A number of states, New York included, have provisions in their insurance law that require an unauthorized foreign or alien insurer to post a bond or procure a license before filing any pleading in any proceeding against it in a court in that state. The reason for this provision is to make sure that an insurance company that is not licensed in the state, but provides an insurance policy to a policyholder in the state, has sufficient financial accountability in the state to satisfy any potential judgment against it from any legal proceeding brought against it in the state. One question that periodically arises in disputes over whether a bond must be posted in a proceeding is whether the filling by the unlicensed insurer is a “pleading.” This issue was recently addressed by a New York Bankruptcy Court in the context of a motion to compel arbitration.
In the latest in a long line of opinions in the MF Global Holdings Ltd. v. Allied World Assurance Co. Ltd. case before the United States Bankruptcy Court for the Southern District of New York, the court was faced with resolving a Bermuda insurer’s motion to compel arbitration of its dispute with its now bankrupt policyholder and the estate’s motion seeking to require the insurer to file a bond under New York Insurance Law section 1213(c). The court held that before it could consider the insurer’s motion to compel arbitration, the Bermuda insurer must first provide prejudgment security under Section 1213(c)(1).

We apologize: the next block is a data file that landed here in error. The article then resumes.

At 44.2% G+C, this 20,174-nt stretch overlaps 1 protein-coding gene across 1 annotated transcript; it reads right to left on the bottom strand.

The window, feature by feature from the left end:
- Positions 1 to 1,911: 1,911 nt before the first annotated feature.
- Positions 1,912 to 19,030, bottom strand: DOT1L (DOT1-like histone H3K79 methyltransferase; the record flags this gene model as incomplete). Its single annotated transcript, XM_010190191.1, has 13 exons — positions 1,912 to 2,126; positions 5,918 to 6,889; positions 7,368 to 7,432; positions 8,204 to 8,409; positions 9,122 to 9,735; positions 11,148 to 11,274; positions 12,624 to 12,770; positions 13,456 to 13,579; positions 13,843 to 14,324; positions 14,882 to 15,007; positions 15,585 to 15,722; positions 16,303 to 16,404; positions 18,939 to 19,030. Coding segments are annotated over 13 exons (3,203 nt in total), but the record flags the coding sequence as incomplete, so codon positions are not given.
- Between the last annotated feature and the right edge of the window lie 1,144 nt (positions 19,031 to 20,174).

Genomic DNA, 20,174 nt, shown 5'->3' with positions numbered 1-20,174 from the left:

The court held that the requirements of Section 1213(c)(1) were met in this case. The court rejected the Bermuda insurer’s argument that it did not issue a policy to a New York policyholder because it used a Bermuda intermediary to deliver the policy. In so finding the court stated that based on the narrow reading by the Bermuda insurer of the term delivered it would mean that no policy would ever be delivered to policyholders by any insurers if they were not directly delivered to the policyholders. In this case, the policy was delivered through the broker to the policyholder’s New York address as stated on the policy.
The court also rejected the argument that the Bermuda insurer’s motion to compel arbitration was not a pleading. As the court explained, a number of courts have interpreted “pleading” broadly and have included motions to dismiss based on arbitration provisions and motions to compel arbitration. Essentially, a motion to compel arbitration is a response to the complaint as seen by this court. The court determined that a broad reading of “pleading” was required to afford New York insureds the protection of the statute.
Finally, the court rejected the claim that Section 1213 was preempted by the New York Convention. The court pointed out that other courts have found that the bond requirement is not an impediment to arbitration as it merely secures that funds will be available to satisfy any potential judgment.
The Bermuda insurer was ordered to post a bond in order to have its motion to compel arbitration heard.